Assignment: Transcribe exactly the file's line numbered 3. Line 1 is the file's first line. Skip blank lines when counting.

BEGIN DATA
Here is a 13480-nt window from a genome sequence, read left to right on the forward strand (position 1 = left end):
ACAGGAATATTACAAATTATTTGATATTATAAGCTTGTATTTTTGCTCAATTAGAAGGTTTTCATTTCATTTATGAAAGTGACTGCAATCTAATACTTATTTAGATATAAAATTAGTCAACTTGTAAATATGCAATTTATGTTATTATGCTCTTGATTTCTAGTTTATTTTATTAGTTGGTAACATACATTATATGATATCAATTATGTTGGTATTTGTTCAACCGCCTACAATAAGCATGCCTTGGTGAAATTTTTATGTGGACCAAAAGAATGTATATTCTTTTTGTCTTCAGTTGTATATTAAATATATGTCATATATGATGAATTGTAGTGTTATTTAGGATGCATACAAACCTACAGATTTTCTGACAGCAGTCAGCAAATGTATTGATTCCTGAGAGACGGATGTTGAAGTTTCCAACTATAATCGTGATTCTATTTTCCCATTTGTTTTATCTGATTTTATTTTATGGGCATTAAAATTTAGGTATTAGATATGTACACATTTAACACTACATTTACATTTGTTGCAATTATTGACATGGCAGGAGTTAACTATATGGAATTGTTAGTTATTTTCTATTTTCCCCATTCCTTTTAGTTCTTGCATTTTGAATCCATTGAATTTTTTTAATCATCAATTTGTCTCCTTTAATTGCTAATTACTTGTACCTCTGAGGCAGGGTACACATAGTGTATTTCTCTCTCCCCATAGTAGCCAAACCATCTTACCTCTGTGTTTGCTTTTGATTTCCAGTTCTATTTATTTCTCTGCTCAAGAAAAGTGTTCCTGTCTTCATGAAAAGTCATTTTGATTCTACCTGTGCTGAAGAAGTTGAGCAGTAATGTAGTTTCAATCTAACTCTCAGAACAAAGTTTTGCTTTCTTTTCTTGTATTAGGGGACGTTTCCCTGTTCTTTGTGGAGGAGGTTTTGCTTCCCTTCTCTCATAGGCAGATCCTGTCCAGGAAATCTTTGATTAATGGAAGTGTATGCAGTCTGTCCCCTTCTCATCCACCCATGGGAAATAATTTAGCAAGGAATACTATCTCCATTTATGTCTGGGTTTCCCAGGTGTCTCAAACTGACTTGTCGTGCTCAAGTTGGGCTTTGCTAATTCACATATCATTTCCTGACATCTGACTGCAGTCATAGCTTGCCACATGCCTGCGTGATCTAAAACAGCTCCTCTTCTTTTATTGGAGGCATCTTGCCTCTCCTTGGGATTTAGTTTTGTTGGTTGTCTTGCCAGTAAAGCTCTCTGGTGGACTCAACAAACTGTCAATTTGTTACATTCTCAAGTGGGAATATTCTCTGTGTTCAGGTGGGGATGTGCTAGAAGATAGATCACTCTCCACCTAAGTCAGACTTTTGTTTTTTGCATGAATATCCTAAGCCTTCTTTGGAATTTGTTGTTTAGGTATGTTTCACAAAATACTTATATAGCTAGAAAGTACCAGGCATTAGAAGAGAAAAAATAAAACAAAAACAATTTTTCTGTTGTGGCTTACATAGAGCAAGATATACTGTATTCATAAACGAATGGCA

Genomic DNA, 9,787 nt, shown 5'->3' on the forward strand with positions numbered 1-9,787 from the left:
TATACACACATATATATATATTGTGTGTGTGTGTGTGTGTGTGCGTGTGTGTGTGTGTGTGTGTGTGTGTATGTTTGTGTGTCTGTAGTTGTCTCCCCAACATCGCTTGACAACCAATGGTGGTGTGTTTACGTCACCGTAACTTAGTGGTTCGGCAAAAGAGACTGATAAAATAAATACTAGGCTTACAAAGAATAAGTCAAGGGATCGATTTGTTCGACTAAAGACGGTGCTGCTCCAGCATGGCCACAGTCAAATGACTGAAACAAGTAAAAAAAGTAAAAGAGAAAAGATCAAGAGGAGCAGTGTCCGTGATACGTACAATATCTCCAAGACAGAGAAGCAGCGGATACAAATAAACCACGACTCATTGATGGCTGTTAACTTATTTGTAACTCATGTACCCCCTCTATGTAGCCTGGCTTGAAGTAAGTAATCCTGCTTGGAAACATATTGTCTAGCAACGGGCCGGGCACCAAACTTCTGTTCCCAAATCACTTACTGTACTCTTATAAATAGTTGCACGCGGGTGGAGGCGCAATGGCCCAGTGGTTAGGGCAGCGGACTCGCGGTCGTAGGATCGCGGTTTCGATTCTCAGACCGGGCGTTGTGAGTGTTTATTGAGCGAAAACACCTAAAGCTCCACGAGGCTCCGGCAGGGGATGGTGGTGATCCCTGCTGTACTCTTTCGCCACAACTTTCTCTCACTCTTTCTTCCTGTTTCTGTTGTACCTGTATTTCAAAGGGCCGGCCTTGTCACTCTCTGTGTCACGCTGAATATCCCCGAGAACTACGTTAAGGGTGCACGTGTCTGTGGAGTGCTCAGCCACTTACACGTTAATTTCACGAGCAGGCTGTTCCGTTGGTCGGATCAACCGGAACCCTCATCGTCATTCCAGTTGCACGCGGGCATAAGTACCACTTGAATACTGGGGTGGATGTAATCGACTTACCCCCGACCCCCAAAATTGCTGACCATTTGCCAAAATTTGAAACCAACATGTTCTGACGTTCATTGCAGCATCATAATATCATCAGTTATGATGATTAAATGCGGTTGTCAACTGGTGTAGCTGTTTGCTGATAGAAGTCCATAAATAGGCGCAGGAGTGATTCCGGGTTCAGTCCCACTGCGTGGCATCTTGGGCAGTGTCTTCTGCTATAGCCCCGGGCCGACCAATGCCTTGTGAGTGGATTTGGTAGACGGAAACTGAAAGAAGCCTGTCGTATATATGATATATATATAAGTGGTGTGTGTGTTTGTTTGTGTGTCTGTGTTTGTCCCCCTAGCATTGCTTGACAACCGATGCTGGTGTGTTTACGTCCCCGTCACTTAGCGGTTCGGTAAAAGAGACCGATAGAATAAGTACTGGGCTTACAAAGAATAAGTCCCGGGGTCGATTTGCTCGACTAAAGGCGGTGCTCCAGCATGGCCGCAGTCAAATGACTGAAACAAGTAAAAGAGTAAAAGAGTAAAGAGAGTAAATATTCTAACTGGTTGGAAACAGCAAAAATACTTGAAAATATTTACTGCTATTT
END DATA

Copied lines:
Genomic DNA, 9,787 nt, shown 5'->3' on the forward strand with positions numbered 1-9,787 from the left: